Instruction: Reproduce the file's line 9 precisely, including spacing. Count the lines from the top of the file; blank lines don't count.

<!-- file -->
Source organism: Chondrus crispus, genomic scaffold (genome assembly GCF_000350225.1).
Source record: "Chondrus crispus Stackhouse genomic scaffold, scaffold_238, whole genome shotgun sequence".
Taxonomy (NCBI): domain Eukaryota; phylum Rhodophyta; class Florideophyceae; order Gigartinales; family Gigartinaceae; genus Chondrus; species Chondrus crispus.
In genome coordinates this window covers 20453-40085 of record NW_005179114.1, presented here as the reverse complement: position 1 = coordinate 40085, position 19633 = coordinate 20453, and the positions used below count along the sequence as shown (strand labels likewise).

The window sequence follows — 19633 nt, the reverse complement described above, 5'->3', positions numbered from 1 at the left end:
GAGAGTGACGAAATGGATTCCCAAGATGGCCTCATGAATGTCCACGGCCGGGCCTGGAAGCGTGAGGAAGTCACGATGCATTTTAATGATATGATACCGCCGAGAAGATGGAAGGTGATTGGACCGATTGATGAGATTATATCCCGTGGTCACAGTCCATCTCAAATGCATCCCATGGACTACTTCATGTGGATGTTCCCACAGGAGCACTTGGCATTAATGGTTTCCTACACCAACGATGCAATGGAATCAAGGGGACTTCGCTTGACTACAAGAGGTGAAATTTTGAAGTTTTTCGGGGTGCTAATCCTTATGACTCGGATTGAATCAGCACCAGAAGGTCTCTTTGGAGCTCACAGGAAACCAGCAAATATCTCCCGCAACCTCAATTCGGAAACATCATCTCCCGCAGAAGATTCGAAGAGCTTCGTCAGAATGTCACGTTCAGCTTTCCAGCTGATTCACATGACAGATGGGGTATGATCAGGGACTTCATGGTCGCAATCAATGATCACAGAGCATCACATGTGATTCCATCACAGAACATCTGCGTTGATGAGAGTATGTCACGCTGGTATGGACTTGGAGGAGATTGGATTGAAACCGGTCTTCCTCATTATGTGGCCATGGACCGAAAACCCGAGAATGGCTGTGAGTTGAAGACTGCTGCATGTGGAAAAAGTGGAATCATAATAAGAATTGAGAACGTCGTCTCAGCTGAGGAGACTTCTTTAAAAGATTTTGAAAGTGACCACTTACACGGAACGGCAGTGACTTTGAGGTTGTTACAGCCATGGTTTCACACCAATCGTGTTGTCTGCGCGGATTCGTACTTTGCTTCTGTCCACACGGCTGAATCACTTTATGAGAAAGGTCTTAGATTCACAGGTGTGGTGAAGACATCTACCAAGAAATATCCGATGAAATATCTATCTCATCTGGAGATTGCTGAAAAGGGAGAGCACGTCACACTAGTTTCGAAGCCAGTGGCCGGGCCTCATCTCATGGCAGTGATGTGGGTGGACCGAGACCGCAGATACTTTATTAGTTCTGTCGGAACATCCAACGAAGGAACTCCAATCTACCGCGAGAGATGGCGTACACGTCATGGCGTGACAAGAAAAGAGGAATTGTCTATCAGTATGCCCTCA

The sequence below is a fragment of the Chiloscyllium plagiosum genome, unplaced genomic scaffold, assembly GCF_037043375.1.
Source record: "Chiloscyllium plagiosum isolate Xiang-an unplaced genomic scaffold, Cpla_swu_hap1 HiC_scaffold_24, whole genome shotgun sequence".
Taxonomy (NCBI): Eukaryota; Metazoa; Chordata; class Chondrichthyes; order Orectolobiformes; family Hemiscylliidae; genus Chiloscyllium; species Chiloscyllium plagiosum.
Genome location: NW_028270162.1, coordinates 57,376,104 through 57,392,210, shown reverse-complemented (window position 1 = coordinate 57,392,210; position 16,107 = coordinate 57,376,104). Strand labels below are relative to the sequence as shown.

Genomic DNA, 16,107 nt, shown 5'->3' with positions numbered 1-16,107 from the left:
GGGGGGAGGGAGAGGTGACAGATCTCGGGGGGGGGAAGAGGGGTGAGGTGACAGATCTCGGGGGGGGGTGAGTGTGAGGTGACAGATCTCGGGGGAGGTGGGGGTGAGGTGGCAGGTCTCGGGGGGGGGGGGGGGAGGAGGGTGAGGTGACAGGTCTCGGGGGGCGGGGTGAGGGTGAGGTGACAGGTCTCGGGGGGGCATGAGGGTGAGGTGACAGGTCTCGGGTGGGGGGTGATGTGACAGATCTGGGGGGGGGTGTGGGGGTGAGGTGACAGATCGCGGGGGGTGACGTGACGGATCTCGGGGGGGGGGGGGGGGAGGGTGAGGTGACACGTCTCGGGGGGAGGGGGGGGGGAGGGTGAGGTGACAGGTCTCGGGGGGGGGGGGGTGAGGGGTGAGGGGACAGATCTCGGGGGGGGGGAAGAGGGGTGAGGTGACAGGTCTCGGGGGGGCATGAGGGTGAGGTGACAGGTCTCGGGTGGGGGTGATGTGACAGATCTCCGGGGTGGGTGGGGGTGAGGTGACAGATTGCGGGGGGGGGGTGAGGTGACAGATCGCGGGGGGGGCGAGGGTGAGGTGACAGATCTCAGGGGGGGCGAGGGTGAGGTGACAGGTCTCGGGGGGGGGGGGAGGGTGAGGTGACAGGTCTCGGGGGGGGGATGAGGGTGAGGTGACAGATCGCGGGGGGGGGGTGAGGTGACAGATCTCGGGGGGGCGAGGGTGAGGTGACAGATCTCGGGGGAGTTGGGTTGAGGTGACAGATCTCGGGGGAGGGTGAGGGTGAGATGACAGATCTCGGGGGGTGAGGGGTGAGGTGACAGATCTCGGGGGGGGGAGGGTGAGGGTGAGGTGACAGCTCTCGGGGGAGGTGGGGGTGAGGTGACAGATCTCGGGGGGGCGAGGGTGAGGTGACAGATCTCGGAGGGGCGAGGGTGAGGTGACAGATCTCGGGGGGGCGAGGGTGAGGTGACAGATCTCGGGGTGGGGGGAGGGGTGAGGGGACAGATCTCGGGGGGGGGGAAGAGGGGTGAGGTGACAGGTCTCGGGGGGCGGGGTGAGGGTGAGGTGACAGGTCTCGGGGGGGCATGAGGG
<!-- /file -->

Taxonomy (NCBI): Eukaryota; Metazoa; Chordata; class Chondrichthyes; order Orectolobiformes; family Hemiscylliidae; genus Chiloscyllium; species Chiloscyllium plagiosum.